Well, everyone, the other night I had a baby!
Our pediatric intensive care doctor came in even though it was his night off and asked me if I would be willing to be the nurse for a 16-year-old Afghan female and her soon-to-be born baby. Special Forces came upon her in a village and, supposedly, she had been pushing for several hours with no results, so they called it in to the Role 3. Because one of our doctors here is actually an OB/GYN specialist, he was excited to accept a patient that apparently needed a c-section. I have no postpartum experience except for a 3 week rotation in nursing school almost 13 years ago and I did a 3 week rotation through a Neonatal Intensive Care Unit as well. I have cared for one neonate since nursing school at Naval Hospital Bremerton a couple of years ago, but sure, it sounded like something new and exciting! Besides, after being surrounded by so much tragedy including the recent injuring of almost 20 people here on base and the death of a young Army soldier from a rocket attack, it would be nice to bring a new life into our hospital.
So at 10:32 pm, a 5 lb 12 oz boy was born into the world via c-section in our OR. My friend Brenda was a Labor and Delivery nurse for 16 years before becoming an ICU nurse, so she was in the OR assisting with the delivery. She brought him out to me and his father was very ecstatic that it was a boy. He clapped and had a huge smile on his face. The child’s grandmother was there too and she also was full of smiles. Shortly after the baby came out, the mother followed. She looked very young too me, not even a day older than fourteen, but the family said she was sixteen. Supposedly the husband was twenty-five, but he looked well into his 30s. The Afghans do not really keep track of age the same way we do. They have a different concept of time, so who knows what their real ages are.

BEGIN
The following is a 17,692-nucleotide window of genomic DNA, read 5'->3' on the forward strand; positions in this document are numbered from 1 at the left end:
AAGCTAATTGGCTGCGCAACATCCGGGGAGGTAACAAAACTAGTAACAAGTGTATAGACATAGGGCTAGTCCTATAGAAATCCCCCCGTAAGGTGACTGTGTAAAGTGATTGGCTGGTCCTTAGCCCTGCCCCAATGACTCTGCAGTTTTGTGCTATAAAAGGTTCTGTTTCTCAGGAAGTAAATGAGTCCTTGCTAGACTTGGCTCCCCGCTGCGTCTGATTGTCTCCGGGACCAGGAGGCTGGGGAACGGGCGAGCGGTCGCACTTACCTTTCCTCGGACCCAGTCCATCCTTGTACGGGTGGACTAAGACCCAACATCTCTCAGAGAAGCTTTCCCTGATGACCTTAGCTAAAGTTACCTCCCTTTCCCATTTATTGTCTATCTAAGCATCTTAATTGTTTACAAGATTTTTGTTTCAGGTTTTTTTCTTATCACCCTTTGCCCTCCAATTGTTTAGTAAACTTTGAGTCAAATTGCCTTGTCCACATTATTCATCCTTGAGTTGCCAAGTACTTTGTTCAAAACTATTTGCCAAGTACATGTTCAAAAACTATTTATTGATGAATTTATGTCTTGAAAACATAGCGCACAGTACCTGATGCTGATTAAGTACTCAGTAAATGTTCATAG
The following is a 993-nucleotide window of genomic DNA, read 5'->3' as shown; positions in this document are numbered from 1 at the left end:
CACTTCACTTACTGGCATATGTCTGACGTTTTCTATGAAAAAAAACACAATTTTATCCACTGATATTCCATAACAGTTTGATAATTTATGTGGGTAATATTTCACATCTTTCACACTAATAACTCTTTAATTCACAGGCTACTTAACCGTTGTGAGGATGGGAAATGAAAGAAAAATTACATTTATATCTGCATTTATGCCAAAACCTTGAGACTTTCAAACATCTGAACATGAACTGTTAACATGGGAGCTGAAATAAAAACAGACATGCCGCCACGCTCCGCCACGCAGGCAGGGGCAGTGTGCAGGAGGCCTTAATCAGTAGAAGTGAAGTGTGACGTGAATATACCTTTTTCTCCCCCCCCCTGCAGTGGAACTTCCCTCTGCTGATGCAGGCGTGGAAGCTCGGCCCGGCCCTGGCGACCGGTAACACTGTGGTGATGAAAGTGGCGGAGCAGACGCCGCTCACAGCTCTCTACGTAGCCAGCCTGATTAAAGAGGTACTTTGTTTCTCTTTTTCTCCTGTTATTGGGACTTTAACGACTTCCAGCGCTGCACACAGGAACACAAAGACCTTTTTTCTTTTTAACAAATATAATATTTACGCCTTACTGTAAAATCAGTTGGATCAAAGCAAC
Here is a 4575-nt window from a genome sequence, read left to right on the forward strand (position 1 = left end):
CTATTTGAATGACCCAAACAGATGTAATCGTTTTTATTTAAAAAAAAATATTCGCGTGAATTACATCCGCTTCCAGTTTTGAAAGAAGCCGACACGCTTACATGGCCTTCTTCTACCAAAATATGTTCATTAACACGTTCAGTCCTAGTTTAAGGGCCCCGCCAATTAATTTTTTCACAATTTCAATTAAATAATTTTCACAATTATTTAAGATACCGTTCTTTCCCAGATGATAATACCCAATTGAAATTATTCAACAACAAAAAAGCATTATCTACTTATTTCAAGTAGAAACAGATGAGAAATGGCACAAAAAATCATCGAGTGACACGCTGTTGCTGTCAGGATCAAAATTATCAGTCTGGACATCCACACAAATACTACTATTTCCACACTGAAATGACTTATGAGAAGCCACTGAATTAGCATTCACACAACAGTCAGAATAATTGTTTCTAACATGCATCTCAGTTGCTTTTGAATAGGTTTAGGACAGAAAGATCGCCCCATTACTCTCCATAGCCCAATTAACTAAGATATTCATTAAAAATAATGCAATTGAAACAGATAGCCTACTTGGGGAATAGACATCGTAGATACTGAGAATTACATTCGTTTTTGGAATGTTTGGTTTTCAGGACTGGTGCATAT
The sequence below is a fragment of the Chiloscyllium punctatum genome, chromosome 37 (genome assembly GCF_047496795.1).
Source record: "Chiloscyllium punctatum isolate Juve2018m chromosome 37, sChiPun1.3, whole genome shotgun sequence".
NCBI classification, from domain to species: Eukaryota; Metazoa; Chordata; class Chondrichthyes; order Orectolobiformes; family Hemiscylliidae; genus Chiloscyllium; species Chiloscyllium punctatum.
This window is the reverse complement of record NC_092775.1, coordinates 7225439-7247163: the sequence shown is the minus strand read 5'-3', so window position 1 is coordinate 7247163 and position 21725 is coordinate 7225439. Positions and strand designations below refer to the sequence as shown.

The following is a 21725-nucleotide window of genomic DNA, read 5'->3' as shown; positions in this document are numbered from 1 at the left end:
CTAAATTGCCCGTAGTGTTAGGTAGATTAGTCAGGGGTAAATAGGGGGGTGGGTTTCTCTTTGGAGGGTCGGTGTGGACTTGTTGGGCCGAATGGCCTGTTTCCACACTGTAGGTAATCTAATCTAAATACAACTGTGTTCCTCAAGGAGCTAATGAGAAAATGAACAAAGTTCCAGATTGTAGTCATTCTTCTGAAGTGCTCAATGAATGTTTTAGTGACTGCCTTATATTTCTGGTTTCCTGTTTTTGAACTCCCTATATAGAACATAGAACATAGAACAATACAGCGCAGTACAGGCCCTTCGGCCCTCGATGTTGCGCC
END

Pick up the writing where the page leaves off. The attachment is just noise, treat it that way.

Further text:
Momma was definitely exhausted, probably from all the pushing, but baby was perfect! We were not sure if he would even be alive because no one could tell us exactly how long she had been pushing, but everything went well. For the first hour after birth, the baby was very active with his big, dark brown eyes wide open, looking all around! He never cried, even when I had to give him four different injections with needles!
Later, once we got momma and baby settled and baby fed, we let dad and grandma into the ICU to be with her. Next to the bed where we had them residing, there is a big cart full of clothes, toys and toiletries that people donate for us to use on our patients. Well, grandma discovered the cart and began shopping! Pretty quickly she had a new pair of sunglasses, gloves, and socks as well as shaving cream, razors and deodorant. At one point when I came to check on the baby, the father was wearing a pair of women’s white gloves. It was pretty funny.
All-in-all, it was a pleasant change from what we usually have to deal with in the ICU here. In fact, we have one of the rocket attack victims in the ICU and he wasn’t doing too well that night. Several of the members of his unit were at his bedside all night and some of the females were crying. They heard about the birth of the baby and I let them come see him. One of the women said, “Thank you. That really helped me feel better.” It was pretty amazing to see such a small bundle bring so much excitement to our hospital.